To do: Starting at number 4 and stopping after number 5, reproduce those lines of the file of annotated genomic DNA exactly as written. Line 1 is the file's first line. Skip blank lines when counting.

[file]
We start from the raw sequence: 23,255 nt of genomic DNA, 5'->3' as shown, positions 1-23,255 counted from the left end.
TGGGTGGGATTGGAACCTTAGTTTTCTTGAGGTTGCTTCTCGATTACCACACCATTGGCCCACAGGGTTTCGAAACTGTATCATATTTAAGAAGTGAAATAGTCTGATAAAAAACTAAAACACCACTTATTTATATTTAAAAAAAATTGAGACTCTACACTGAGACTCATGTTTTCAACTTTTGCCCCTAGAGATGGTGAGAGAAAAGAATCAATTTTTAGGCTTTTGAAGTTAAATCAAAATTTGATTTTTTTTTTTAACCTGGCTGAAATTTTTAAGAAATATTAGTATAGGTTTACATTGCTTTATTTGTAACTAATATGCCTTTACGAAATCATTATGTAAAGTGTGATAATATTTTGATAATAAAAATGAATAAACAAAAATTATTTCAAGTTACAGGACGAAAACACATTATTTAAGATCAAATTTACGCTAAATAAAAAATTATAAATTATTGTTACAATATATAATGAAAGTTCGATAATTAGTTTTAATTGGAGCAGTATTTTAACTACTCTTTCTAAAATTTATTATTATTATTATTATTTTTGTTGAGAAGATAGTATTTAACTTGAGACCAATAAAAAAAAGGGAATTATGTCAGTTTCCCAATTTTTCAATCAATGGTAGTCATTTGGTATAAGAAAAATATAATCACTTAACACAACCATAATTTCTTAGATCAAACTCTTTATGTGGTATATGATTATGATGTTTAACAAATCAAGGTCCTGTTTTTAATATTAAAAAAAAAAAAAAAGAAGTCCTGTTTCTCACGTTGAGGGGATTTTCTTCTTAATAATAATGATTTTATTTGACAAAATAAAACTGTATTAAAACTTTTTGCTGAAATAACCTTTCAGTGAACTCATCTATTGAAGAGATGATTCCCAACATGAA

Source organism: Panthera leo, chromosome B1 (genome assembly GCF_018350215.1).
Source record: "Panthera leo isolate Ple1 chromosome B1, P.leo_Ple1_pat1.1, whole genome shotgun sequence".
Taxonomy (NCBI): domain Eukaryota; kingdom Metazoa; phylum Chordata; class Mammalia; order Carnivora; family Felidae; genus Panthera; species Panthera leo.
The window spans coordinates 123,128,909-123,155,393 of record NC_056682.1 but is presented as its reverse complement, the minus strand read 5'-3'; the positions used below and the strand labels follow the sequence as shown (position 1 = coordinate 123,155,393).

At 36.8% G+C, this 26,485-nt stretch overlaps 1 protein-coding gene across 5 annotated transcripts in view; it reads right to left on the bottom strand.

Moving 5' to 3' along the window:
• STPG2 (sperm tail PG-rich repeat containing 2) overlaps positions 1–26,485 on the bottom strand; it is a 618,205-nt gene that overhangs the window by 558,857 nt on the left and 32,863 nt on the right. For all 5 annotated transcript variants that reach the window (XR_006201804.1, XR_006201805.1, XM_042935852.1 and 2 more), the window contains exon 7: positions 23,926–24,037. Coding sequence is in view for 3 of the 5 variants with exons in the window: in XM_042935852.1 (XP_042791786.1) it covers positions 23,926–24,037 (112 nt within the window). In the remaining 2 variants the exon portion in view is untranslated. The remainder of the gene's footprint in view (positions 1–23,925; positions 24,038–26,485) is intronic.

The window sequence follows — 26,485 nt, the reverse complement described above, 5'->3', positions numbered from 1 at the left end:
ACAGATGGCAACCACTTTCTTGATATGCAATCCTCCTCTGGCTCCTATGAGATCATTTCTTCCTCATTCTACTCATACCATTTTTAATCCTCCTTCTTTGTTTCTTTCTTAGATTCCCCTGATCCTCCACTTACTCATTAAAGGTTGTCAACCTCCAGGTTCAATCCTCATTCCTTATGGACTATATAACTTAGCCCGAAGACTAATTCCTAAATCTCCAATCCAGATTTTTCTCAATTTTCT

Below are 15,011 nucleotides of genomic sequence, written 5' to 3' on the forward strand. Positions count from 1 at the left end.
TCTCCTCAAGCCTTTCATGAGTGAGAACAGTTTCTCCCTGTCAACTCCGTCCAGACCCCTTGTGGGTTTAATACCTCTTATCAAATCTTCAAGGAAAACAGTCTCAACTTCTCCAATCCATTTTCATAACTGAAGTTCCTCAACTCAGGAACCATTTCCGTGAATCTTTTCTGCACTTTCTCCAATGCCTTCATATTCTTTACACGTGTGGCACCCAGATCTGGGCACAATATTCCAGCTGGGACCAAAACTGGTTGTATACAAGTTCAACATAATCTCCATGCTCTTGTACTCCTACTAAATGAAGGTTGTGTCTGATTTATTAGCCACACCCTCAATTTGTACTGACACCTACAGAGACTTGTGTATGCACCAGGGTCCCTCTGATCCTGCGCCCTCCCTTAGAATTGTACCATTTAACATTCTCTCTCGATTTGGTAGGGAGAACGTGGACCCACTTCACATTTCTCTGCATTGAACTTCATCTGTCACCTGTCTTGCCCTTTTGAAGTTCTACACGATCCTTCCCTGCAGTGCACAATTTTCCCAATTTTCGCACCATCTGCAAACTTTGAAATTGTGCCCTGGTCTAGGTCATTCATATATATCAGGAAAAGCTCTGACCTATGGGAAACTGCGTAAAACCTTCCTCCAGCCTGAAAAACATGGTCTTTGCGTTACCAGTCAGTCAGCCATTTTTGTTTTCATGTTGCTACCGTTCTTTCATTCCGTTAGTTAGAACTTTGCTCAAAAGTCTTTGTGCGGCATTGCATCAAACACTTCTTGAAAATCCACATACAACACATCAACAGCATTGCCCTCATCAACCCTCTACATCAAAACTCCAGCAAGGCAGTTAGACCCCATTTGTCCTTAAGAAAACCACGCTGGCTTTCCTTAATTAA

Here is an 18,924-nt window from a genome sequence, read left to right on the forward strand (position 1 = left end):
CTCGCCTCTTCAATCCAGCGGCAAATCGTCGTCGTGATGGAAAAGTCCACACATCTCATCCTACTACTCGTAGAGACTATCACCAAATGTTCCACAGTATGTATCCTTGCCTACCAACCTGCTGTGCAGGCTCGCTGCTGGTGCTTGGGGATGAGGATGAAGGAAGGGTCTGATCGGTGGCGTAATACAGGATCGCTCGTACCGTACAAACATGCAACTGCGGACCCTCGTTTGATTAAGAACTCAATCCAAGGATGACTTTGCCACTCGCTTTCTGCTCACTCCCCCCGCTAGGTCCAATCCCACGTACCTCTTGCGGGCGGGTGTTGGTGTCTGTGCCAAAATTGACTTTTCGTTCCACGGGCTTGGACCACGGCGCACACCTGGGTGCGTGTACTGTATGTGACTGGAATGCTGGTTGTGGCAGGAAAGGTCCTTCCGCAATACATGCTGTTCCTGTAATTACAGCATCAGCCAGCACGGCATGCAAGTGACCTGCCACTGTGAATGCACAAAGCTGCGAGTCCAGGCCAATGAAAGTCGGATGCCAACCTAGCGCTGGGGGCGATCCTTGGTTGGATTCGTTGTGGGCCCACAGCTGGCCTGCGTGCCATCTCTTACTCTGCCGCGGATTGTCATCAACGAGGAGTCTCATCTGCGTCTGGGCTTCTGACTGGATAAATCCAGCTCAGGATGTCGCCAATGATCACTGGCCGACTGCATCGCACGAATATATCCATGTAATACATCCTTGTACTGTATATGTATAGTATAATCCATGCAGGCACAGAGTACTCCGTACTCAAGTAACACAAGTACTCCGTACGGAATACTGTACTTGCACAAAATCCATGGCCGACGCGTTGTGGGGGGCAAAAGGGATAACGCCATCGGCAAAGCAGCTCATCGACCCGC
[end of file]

Source record: "Panthera leo isolate Ple1 chromosome B1, P.leo_Ple1_pat1.1, whole genome shotgun sequence".
Taxonomy (NCBI): domain Eukaryota; kingdom Metazoa; phylum Chordata; class Mammalia; order Carnivora; family Felidae; genus Panthera; species Panthera leo.